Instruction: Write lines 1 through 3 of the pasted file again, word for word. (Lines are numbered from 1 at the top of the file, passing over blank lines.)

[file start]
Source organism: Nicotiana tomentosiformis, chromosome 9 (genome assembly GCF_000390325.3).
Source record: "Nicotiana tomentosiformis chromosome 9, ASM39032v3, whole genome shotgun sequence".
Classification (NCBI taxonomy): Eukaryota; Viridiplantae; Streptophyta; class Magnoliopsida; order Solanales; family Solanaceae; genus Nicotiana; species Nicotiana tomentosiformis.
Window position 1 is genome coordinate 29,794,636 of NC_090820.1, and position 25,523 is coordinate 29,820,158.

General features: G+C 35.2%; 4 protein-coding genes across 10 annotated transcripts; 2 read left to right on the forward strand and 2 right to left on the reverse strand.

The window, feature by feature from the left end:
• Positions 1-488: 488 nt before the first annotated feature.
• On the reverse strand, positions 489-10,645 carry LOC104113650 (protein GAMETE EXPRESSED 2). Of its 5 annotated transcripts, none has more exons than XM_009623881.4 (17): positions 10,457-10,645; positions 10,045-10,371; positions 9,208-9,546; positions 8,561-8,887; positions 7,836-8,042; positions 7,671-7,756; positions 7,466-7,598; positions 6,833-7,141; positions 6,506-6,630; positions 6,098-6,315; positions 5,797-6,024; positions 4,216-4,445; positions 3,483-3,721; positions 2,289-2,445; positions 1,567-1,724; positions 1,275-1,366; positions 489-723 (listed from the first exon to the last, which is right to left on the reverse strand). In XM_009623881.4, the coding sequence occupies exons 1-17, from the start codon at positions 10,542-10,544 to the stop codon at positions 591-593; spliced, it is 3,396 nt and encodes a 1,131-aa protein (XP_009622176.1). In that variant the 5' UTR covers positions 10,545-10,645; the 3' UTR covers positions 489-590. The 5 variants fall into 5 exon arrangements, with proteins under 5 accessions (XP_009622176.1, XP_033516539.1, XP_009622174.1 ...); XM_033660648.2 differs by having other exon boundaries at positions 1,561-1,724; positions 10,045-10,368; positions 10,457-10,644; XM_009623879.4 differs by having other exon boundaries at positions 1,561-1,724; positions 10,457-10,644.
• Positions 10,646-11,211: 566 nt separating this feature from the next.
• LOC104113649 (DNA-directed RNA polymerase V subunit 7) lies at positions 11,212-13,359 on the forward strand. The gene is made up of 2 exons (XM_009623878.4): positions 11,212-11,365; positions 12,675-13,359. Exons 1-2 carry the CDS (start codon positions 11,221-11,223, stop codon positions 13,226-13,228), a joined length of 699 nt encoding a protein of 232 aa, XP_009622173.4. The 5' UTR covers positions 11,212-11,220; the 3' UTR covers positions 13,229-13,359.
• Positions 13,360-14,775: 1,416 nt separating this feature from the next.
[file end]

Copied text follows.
Source organism: Nicotiana tomentosiformis, chromosome 9 (genome assembly GCF_000390325.3).
Source record: "Nicotiana tomentosiformis chromosome 9, ASM39032v3, whole genome shotgun sequence".
Classification (NCBI taxonomy): Eukaryota; Viridiplantae; Streptophyta; class Magnoliopsida; order Solanales; family Solanaceae; genus Nicotiana; species Nicotiana tomentosiformis.